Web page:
Having discussed above the significant challenges faced in repatriating crew, we asked Michelle Van der Merwe, of Pantaenius Monaco whether they had encountered any specific problems that had flowed directly from an inability to repatriate crew. Michelle noted that they had not had any specific cases of repatriation due to Covid, but know of yachts which have had problems with crew rotation as the crew who were to start the rotations were not able to reach the yacht and indeed this is a problem that continues due to travel restrictions. Michelle confirmed our experience that repatriating crew in general is very difficult at the moment with the flight restrictions, and also quarantine starting for return to the U.K. etc.. However in terms of medical evacuation due to Covid 19 they were pleased that they had not had any specific cases. So it seems the overall impression is that it has been contained so far.
Speaking to others in the industry we have heard that crews have had very differing experiences. These range from being stuck for many weeks in hotel rooms having left the yacht and not being able to get home, to those where happily the Owner has generously invited them to treat the boat as their own home including use of all gym and water sports equipment. Yacht crew are generally physically and socially active and we asked Pantaenius if they had heard of any examples as to how crew may have been inventive in overcoming the restrictions of not being able to go for their usual run along the marina, or seeing their friends. Michelle commented that they had heard that a couple of yacht crews in Monaco port had gone into lockdown together, and that a few yachts had social interaction such as gatherings on deck. This is in direct contrast with some of the large yachts in places such as Singapore, where Michelle understands some crew were not permitted to step off the passerelle and the entire crew were in total lockdown on the yacht with food supplies being delivered.
We finish this short article by reminding ourselves of some of the figures revealed in the research carried out by ISWAN, The Mission to Seafarers and MHG Insurance Brokers in their Report on the Welfare of Superyacht Crew (2019). It found that 82% of those crew who responded had experienced low crew morale ‘sometimes’, ‘often’ or ‘always’. In addition, in 2018, discrimination, harassment or bullying from owner/crew/guests was experienced by 53% of women and 30% of men ‘sometimes’, ‘often’ or ‘always’ and most commonly from the captains or senior crew. This was live information in the sense that the crew were still on board or had only left in the few months prior to the survey. To then have your time on board extended in circumstances where you might be being bullied or harassed without knowing when that might end could prove very challenging and upsetting, and it seems likely that the 2018 percentages will have increased during lockdown.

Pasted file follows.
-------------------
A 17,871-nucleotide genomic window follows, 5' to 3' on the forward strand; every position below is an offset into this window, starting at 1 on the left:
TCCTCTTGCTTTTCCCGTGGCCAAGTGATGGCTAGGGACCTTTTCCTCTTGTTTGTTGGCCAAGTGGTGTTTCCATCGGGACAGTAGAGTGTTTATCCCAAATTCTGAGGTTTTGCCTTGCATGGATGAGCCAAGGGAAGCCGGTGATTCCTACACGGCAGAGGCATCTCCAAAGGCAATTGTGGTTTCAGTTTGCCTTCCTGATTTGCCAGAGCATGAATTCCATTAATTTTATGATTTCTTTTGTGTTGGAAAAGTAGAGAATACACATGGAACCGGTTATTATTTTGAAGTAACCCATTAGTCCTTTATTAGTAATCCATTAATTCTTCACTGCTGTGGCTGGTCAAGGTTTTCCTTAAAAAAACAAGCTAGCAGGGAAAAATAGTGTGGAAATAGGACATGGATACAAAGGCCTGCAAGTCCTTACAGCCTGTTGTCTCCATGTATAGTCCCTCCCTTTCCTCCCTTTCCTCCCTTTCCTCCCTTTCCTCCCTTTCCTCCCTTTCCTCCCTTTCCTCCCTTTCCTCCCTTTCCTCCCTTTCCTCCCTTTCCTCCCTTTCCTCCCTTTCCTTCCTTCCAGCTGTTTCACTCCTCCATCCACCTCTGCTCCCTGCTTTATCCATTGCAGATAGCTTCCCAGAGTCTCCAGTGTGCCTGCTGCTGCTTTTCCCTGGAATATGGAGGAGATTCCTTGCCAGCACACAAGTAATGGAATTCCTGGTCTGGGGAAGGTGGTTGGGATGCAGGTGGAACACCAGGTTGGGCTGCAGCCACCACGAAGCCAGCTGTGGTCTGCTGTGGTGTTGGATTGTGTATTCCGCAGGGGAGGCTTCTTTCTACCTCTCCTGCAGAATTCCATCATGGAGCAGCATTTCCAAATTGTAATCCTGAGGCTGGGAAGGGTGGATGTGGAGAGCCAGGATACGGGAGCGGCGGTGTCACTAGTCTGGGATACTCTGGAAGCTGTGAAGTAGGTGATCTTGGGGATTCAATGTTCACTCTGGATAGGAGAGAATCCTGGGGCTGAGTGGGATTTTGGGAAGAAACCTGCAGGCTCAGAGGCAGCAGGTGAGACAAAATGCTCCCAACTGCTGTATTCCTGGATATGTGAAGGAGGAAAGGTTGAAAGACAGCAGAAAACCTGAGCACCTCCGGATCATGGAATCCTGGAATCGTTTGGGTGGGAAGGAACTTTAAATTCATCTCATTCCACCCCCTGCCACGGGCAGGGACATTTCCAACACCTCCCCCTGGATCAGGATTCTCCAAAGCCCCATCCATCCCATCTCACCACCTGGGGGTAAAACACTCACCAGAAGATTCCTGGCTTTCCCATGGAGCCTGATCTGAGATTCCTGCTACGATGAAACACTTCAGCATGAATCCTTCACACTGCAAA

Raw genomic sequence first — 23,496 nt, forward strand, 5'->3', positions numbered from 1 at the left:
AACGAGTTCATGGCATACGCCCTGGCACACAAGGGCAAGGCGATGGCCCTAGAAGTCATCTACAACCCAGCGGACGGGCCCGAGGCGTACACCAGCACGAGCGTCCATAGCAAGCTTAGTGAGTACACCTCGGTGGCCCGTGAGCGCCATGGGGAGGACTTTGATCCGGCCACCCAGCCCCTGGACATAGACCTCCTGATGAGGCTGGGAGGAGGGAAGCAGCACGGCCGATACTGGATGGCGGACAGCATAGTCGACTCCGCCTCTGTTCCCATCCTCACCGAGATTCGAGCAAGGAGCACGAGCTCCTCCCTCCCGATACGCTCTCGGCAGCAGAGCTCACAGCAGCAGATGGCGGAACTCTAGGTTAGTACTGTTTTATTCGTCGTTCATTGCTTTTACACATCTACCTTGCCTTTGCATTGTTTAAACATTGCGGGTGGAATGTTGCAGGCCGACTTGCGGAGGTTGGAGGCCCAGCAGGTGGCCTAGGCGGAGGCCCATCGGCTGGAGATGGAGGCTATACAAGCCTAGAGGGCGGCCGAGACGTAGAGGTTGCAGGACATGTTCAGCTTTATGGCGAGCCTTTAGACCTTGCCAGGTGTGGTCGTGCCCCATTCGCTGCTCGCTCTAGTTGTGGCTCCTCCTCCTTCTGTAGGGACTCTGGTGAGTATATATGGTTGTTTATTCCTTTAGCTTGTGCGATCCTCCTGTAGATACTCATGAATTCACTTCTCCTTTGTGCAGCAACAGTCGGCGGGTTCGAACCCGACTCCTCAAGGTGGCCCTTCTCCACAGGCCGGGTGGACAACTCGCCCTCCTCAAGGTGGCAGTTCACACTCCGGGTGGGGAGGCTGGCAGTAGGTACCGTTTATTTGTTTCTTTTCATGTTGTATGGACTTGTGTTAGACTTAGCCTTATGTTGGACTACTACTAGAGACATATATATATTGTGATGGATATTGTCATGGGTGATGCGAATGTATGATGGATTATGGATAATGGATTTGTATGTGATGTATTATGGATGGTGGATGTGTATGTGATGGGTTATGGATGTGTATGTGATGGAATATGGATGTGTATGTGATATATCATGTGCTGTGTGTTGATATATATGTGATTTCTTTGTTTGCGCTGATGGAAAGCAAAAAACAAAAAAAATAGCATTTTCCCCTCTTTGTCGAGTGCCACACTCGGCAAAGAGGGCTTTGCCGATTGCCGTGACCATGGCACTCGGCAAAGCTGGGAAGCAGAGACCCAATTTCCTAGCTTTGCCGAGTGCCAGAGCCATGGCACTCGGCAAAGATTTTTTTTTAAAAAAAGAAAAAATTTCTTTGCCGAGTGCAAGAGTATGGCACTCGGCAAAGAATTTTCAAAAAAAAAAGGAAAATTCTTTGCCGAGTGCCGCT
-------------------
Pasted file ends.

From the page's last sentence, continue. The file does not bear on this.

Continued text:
In relation to what can be done to assist crew and to avoid situations where they are distressed, steps have already been taken. The obvious points are to be aware that seafarers and yacht crew are under immense stress at this time and to make sure they are aware that owners are prioritising their mental wellbeing. Yacht managers and others will have their own parts to play no doubt in educating crew on the best practices to deal with Covid-19 such as washing hands, extra care in food preparation etc. Interacting with guests especially in charter situations might be a concern to crew. Other industries have faced situations where employees are afraid they will be asked to work in situations where they do not feel safe and that they will face dismissal if they fail to do so. Yacht crew will be no different in facing those fears.
Reminding crew for example of various helpline contact details is important also and to encourage them to look out for each other. Helplines such as ISWAN’s ‘Seafarer Help’ can be seen on their website and there are email addresses, WhatsApp telephone numbers (mulit-lingual) and online live chat at www.seafarerhelp.org. In addition to this, yacht crew should be aware of the Mission to Seafarers’ website and The Sailor’s Society, all of which contain helpful advice on their own website. We will continue to monitor how yacht crew and seafarers generally are coping and provide updates where we can.